My research in the Garcia Lab is focused on understanding the molecular mechanisms that drive Notch signaling. The Notch pathway is a cell-to-cell communication system that plays a central role in cell fate determination and cancer. Notch receptors transduce signals upon engagement with ligands Jagged or Delta-like (DLL). Until recently, structural information describing Notch-ligand complexes was unobtainable due to their intrinsically low binding affinity. We overcame this obstacle by using directed evolution to affinity-mature the Notch-DLL interaction, which allowed us to capture a stable complex for crystallization. The resulting structure explains the role of essential Notch regulatory mechanisms such as tuning of receptor specificity by O-linked glycans. We are now using this newly acquired structural information to develop novel Notch agonists and antagonists to treat cancer.

Honors & Awards

  • Irvington Postdoctoral Fellowship, Cancer Research Institute (July 2013-present)
  • Stanford Immunology Training Grant (T32), NIH (April 2013-June 2013)
  • Woodrow Wilson Fellowship, Johns Hopkins University (2001-2005)

Professional Education

  • Bachelor of Arts, Johns Hopkins University (2005)
  • Doctor of Philosophy, Washington University (2012)

Stanford Advisors

Research & Scholarship

Lab Affiliations


Journal Articles

  • Structural biology. Structural basis for Notch1 engagement of Delta-like 4. Science Luca, V. C., Jude, K. M., Pierce, N. W., Nachury, M. V., Fischer, S., Garcia, K. C. 2015; 347 (6224): 847-853


    Notch receptors guide mammalian cell fate decisions by engaging the proteins Jagged and Delta-like (DLL). The 2.3 angstrom resolution crystal structure of the interacting regions of the Notch1-DLL4 complex reveals a two-site, antiparallel binding orientation assisted by Notch1 O-linked glycosylation. Notch1 epidermal growth factor-like repeats 11 and 12 interact with the DLL4 Delta/Serrate/Lag-2 (DSL) domain and module at the N-terminus of Notch ligands (MNNL) domains, respectively. Threonine and serine residues on Notch1 are functionalized with O-fucose and O-glucose, which act as surrogate amino acids by making specific, and essential, contacts to residues on DLL4. The elucidation of a direct chemical role for O-glycans in Notch1 ligand engagement demonstrates how, by relying on posttranslational modifications of their ligand binding sites, Notch proteins have linked their functional capacity to developmentally regulated biosynthetic pathways.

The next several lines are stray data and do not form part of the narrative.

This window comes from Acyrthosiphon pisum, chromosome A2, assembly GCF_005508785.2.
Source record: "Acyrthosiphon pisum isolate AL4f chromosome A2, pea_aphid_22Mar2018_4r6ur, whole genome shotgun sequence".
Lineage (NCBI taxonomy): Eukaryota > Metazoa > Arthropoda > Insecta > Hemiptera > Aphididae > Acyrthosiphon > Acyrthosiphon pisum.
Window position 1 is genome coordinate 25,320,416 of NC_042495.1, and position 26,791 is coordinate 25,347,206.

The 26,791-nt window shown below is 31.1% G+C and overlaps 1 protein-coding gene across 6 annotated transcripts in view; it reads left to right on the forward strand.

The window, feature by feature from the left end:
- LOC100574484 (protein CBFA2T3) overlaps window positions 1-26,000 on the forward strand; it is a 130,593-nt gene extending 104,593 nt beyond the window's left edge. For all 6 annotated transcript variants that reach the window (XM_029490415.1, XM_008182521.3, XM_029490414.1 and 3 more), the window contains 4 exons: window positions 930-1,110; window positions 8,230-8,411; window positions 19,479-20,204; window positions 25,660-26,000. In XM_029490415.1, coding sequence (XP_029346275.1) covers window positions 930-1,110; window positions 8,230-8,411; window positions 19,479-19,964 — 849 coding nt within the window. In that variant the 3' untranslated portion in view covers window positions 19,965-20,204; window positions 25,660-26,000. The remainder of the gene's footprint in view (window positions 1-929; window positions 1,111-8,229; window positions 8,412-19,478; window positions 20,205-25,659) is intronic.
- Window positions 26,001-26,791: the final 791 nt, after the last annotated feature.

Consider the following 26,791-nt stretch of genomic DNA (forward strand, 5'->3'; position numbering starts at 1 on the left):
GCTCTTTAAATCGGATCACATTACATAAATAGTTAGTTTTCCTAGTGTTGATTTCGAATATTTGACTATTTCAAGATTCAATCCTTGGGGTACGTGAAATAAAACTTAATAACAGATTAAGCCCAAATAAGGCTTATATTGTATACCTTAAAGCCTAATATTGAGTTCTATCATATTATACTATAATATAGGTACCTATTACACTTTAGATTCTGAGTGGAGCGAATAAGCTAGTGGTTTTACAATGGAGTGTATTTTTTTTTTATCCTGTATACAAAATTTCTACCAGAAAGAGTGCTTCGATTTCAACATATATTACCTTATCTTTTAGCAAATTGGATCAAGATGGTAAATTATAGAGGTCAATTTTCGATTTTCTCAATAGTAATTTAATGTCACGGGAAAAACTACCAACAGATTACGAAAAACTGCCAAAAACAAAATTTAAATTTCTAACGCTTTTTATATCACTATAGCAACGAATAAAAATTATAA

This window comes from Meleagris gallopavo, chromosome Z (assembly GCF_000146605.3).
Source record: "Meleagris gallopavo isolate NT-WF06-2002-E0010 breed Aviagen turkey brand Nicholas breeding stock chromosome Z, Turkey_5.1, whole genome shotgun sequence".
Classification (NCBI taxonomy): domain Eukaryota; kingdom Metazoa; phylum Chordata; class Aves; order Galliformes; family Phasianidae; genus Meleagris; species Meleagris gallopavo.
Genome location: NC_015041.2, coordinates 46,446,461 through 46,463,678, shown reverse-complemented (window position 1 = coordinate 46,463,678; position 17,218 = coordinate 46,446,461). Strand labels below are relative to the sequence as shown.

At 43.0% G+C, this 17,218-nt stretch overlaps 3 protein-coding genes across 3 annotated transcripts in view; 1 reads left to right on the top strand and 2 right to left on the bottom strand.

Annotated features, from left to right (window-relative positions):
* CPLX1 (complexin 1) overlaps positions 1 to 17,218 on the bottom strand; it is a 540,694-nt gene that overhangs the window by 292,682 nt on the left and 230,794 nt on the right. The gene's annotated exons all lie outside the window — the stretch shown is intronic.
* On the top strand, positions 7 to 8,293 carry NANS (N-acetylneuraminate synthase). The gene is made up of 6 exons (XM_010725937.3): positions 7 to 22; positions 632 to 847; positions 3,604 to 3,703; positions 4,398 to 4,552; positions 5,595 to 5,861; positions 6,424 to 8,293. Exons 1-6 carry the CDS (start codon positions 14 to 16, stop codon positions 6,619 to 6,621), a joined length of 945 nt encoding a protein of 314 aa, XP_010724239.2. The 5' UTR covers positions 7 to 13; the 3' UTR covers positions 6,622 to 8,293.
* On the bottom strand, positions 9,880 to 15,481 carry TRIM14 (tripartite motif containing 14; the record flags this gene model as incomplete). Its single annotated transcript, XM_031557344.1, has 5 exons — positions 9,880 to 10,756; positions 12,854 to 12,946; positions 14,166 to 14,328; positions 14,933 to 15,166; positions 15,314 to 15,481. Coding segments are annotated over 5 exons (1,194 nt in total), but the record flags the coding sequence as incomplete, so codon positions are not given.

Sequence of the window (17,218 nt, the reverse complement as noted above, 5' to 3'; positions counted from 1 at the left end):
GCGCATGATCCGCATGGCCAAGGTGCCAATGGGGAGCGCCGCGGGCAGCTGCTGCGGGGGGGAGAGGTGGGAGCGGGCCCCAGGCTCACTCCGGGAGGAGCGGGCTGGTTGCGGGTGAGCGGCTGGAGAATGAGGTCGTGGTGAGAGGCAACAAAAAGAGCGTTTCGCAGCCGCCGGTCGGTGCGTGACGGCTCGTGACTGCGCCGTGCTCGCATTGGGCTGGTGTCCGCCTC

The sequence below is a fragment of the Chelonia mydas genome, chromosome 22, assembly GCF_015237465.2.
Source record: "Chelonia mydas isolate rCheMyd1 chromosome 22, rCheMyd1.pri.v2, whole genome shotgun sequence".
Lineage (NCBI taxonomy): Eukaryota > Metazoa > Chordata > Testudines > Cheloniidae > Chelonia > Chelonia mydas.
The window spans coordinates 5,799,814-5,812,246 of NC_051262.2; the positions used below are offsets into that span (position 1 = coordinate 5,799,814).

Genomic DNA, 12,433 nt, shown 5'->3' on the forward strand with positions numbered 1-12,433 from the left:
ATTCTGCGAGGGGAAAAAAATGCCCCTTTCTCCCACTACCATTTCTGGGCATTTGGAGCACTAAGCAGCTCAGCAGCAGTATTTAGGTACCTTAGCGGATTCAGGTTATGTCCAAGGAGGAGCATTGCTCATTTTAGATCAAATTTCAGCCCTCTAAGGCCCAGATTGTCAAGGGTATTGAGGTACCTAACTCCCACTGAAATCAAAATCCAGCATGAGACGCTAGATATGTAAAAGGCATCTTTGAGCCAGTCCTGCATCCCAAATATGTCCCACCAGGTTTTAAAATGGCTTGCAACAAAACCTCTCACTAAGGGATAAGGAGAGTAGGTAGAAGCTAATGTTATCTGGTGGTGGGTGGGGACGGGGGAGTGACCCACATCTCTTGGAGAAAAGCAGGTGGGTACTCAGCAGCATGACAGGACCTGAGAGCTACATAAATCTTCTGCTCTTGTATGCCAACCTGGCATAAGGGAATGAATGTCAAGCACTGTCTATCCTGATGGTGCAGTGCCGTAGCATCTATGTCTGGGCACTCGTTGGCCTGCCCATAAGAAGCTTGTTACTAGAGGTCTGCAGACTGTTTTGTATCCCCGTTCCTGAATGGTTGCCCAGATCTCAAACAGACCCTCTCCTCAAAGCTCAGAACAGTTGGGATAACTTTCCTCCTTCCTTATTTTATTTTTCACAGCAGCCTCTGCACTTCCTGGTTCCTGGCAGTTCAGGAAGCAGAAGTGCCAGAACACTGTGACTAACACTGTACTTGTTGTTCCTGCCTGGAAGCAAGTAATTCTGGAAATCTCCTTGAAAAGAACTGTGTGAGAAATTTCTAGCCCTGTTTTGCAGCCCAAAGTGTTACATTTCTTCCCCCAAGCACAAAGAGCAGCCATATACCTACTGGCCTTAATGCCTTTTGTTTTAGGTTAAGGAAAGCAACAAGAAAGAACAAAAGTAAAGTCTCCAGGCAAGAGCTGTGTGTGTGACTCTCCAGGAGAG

View details for DOI 10.1126/science.1261093

    View details for PubMedID 25700513

  • Structure of the St. Louis Encephalitis Virus Postfusion Envelope Trimer JOURNAL OF VIROLOGY Luca, V. C., Nelson, C. A., Fremont, D. H. 2013; 87 (2): 818-828


    St. Louis encephalitis virus (SLEV) is a mosquito-borne flavivirus responsible for several human encephalitis outbreaks over the last 80 years. Mature flavivirus virions are coated with dimeric envelope (E) proteins that mediate attachment and fusion with host cells. E is a class II fusion protein, the hallmark of which is a distinct dimer-to-trimer rearrangement that occurs upon endosomal acidification and insertion of hydrophobic fusion peptides into the endosomal membrane. Herein, we report the crystal structure of SLEV E in the posfusion trimer conformation. The structure revealed specific features that differentiate SLEV E from trimers of related flavi- and alphaviruses. SLEV E fusion loops have distinct intermediate spacing such that they are positioned further apart than previously observed in flaviviruses but closer together than Semliki Forest virus, an alphavirus. Domains II and III (DII and DIII) of SLEV E also adopt different angles relative to DI, which suggests that the DI-DII joint may accommodate spheroidal motions. However, trimer interfaces are well conserved among flaviviruses, so it is likely the differences observed represent structural features specific to SLEV function. Analysis of surface potentials revealed a basic platform underneath flavivirus fusion loops that may interact with the anionic lipid head groups found in membranes. Taken together, these results highlight variations in E structure and assembly that may direct virus-specific interactions with host determinants to influence pathogenesis.

    View details for DOI 10.1128/JVI.01950-12

    View details for Web of Science ID 000312934400012

    View details for PubMedID 23115296

  • Crystal Structure of the Japanese Encephalitis Virus Envelope Protein JOURNAL OF VIROLOGY Luca, V. C., Abimansour, J., Nelson, C. A., Fremont, D. H. 2012; 86 (4): 2337-2346